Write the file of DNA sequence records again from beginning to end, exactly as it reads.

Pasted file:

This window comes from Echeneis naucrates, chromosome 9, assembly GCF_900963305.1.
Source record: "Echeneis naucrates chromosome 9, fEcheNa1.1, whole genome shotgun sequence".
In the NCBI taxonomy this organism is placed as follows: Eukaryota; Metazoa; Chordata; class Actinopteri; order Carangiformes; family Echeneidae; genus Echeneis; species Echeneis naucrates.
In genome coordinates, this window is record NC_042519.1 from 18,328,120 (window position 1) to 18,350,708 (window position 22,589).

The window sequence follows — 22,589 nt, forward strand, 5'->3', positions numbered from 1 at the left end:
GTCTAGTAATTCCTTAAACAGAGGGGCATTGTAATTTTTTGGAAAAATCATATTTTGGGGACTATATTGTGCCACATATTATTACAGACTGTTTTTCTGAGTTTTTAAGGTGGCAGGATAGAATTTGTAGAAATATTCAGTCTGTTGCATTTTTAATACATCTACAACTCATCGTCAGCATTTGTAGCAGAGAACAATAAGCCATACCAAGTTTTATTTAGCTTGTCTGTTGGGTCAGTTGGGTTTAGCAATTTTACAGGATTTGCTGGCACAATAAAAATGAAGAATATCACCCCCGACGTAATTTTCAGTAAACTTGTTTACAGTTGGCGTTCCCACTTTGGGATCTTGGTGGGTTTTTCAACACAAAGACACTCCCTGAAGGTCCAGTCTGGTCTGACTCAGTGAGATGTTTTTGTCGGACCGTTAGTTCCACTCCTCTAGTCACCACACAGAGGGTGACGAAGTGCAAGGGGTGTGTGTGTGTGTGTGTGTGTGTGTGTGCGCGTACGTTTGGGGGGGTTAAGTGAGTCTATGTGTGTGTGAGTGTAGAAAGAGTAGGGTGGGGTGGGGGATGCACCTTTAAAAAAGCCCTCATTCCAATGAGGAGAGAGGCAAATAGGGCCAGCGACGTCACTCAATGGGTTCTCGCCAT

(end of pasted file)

This window comes from Echeneis naucrates, chromosome 9, assembly GCF_900963305.1.
Source record: "Echeneis naucrates chromosome 9, fEcheNa1.1, whole genome shotgun sequence".
In the NCBI taxonomy this organism is placed as follows: Eukaryota; Metazoa; Chordata; class Actinopteri; order Carangiformes; family Echeneidae; genus Echeneis; species Echeneis naucrates.
In genome coordinates, this window is record NC_042519.1 from 18,328,120 (window position 1) to 18,350,708 (window position 22,589).

The window sequence follows — 22,589 nt, forward strand, 5'->3', positions numbered from 1 at the left end:
GTCTAGTAATTCCTTAAACAGAGGGGCATTGTAATTTTTTGGAAAAATCATATTTTGGGGACTATATTGTGCCACATATTATTACAGACTGTTTTTCTGAGTTTTTAAGGTGGCAGGATAGAATTTGTAGAAATATTCAGTCTGTTGCATTTTTAATACATCTACAACTCATCGTCAGCATTTGTAGCAGAGAACAATAAGCCATACCAAGTTTTATTTAGCTTGTCTGTTGGGTCAGTTGGGTTTAGCAATTTTACAGGATTTGCTGGCACAATAAAAATGAAGAATATCACCCCCGACGTAATTTTCAGTAAACTTGTTTACAGTTGGCGTTCCCACTTTGGGATCTTGGTGGGTTTTTCAACACAAAGACACTCCCTGAAGGTCCAGTCTGGTCTGACTCAGTGAGATGTTTTTGTCGGACCGTTAGTTCCACTCCTCTAGTCACCACACAGAGGGTGACGAAGTGCAAGGGGTGTGTGTGTGTGTGTGTGTGTGTGTGTGCGCGTACGTTTGGGGGGGTTAAGTGAGTCTATGTGTGTGTGAGTGTAGAAAGAGTAGGGTGGGGTGGGGGATGCACCTTTAAAAAAGCCCTCATTCCAATGAGGAGAGAGGCAAATAGGGCCAGCGACGTCACTCAATGGGTTCTCGCCAT